Help Decide Fate of Horror Flick That Scared Spielberg

$15,000 horror flick gives hope to aspiring filmmakers

By Scott Weber
|  Thursday, Oct 8, 2009  |  Updated 1:31 AM EDT
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Help Decide Fate of Horror Flick That Scared Spielberg

It only took $15,000 for an Israeli-born video game designer with no formal film experience to make "Paranormal Activity." But a unique twist separates this film in the dime-a-dozen low budget horror genre: In American Idol fashion, the audience will decide the movie's fate. Will it be a blockbuster success, showing at theaters across the country, or a quickly forgotten also-ran with a limited release and more limited buzz?

Oh, and it even scared Steven Spielberg.

The film follows the story of a young, middle class couple that moves into a typical suburban home but becomes increasingly disturbed by an unusual presence that haunts them in the middle of the night. Especially when they sleep.

Director Oren Peli shot the film in a week using a cast of unknowns and a hand-held camera, using his house as the set. Looking for a way to get noticed, Peli ran the film in 2007's Screamfest film festival.

In 2008, DreamWorks studio was debating whether it wanted to be a part of the no-budget thriller. An assistant convinced her bosses to have Spielberg take a look. He brought a copy home. Not long after Spielberg watched the film, a door to his bedroom "inexplicably locked" from the inside, the LA Times reported. He had to call a locksmith.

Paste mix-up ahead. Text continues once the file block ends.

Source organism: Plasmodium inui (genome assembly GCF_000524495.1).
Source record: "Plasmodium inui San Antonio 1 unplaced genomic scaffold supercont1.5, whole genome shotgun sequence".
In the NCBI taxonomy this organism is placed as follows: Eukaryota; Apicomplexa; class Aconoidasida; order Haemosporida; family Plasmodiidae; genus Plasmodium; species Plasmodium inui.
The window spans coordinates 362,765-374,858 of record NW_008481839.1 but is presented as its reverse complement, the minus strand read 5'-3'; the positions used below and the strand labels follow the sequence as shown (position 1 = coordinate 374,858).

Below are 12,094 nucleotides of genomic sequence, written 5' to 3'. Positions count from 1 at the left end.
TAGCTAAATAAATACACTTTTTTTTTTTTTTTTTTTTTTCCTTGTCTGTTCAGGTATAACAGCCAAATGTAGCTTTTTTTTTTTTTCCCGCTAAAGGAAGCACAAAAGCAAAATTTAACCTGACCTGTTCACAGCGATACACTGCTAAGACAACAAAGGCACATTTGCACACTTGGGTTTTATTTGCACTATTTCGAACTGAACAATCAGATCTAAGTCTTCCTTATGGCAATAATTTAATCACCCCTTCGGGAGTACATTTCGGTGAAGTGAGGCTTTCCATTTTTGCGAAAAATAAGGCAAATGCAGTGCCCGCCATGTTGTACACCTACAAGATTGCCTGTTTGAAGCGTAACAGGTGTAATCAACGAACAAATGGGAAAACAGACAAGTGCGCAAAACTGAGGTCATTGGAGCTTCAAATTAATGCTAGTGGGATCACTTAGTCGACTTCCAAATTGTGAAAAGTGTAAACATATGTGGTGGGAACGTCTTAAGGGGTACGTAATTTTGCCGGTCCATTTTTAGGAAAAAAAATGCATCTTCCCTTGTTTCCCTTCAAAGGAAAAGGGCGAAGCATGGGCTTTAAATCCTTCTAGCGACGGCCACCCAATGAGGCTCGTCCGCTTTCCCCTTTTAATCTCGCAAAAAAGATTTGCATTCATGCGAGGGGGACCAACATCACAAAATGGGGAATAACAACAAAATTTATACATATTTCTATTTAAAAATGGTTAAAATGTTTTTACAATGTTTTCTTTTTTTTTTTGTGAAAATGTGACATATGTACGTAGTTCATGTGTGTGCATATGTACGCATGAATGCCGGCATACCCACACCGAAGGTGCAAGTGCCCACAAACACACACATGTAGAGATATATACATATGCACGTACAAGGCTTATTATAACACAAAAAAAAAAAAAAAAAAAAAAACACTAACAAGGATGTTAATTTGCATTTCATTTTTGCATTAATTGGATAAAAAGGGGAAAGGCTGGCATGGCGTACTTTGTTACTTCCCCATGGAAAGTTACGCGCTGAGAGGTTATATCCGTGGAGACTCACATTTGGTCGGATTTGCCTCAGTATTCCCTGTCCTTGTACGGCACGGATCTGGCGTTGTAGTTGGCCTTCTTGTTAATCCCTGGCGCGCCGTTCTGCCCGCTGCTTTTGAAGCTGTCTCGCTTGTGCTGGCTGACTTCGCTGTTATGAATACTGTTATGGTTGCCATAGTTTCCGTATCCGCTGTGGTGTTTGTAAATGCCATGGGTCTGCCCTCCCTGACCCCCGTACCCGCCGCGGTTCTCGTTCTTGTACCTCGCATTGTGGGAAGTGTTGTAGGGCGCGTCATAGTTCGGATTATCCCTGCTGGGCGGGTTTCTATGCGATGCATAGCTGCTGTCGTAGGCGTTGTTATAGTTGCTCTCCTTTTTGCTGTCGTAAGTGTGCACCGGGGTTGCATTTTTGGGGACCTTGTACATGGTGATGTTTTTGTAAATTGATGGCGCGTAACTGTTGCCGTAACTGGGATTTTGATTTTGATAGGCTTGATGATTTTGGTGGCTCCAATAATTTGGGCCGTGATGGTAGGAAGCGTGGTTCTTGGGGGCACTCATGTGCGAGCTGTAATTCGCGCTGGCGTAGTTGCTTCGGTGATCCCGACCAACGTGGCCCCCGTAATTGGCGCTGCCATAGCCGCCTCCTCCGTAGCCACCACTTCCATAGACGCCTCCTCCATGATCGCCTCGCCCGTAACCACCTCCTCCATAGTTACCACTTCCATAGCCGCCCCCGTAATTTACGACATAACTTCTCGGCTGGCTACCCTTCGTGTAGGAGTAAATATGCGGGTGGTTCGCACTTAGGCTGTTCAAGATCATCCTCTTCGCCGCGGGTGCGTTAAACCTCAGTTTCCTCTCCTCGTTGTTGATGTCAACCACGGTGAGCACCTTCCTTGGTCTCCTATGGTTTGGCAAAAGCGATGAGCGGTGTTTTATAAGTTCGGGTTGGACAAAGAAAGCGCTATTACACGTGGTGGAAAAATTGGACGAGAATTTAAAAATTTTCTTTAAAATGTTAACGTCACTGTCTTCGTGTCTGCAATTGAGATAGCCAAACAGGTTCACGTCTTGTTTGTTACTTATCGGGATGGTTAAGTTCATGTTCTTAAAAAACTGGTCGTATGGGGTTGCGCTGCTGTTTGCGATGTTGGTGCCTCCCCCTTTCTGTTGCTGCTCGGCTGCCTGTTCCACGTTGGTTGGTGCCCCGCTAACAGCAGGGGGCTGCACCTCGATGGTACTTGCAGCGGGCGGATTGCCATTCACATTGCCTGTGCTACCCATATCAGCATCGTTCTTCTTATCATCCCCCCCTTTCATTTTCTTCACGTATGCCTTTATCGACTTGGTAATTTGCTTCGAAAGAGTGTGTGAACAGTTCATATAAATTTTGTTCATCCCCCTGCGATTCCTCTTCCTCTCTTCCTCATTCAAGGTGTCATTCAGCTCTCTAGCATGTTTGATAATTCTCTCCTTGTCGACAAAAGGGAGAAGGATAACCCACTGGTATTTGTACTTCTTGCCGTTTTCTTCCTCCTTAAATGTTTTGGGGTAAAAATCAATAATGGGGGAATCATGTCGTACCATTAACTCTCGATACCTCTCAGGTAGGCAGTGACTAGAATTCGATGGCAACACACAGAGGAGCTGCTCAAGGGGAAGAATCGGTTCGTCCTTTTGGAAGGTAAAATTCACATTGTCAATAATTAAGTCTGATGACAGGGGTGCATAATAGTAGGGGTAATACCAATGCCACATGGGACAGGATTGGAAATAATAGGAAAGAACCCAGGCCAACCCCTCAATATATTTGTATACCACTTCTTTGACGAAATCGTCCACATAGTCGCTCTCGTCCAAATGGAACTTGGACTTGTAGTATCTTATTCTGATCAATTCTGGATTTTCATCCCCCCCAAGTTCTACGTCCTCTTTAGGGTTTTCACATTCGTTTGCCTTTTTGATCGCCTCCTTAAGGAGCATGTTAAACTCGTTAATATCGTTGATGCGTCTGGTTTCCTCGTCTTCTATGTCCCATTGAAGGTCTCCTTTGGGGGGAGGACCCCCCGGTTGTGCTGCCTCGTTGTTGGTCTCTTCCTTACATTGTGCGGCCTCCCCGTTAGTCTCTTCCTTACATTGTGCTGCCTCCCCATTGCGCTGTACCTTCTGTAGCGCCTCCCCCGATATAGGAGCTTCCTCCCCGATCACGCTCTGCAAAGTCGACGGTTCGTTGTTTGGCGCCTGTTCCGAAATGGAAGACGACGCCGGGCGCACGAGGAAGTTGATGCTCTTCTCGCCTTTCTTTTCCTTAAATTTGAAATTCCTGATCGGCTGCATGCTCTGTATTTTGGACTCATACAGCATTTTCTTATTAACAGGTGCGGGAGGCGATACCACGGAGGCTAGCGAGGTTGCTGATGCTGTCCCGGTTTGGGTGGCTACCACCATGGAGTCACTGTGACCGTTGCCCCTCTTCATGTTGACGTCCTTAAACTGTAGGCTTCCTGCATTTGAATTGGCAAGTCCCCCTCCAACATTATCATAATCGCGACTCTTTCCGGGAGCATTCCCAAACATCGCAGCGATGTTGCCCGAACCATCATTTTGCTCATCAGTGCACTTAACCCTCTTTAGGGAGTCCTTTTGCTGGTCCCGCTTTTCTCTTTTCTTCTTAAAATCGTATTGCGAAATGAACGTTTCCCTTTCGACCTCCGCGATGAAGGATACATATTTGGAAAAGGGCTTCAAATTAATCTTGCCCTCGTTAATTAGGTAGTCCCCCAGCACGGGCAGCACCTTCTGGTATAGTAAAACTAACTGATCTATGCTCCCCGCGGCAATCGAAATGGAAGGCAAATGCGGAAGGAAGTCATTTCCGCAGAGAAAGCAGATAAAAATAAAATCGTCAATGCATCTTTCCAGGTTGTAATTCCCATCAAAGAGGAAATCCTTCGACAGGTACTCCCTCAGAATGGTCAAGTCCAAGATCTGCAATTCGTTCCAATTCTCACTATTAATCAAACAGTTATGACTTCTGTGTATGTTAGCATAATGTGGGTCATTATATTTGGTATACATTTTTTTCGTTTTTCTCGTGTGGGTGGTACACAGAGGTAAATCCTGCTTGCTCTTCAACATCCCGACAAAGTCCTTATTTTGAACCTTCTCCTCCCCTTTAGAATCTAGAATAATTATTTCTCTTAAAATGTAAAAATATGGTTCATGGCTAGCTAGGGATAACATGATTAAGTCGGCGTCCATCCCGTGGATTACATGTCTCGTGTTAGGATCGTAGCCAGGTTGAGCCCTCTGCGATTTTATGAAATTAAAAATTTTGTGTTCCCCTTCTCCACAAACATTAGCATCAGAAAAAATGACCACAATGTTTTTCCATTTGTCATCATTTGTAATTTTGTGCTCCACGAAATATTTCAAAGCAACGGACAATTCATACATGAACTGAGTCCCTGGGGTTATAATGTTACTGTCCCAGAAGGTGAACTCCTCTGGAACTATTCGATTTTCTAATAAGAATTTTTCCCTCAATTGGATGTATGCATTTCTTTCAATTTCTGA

Spielberg was so disturbed by the experience -- and by the film -- that he brought it back the next day in a trash bag… with another bag full of enthusiasm.

It took time for the film to get legs. A deal by Paramount to buy DreamWorks collapsed, leaving the movie stuck on a shelf. Executives believed in the project's potential but were wary of its budget.

“When you hear it’s a $10,000 movie, the longer you’ve been doing this, the quicker you shut down,” producer Jason Blum told the New York Times.

In keeping with it's origins, the studio decided to market it guerilla-style. It would go out to a handful of theaters, but if movie goers created enough buzz, executives would green-light a nationwide release.

It opened with limited midnight screenings in 13 college towns. Viewers were encouraged to go to the film's website and "demand it" in their local theater. 200,000 people responded.

The buzz grew and execs see a national release sometime in October.

"It's what you don't see that scares you," DreamWorks exec Adam Goodman told the LA Times. "What's really scary in the movie is a door closing half an inch."

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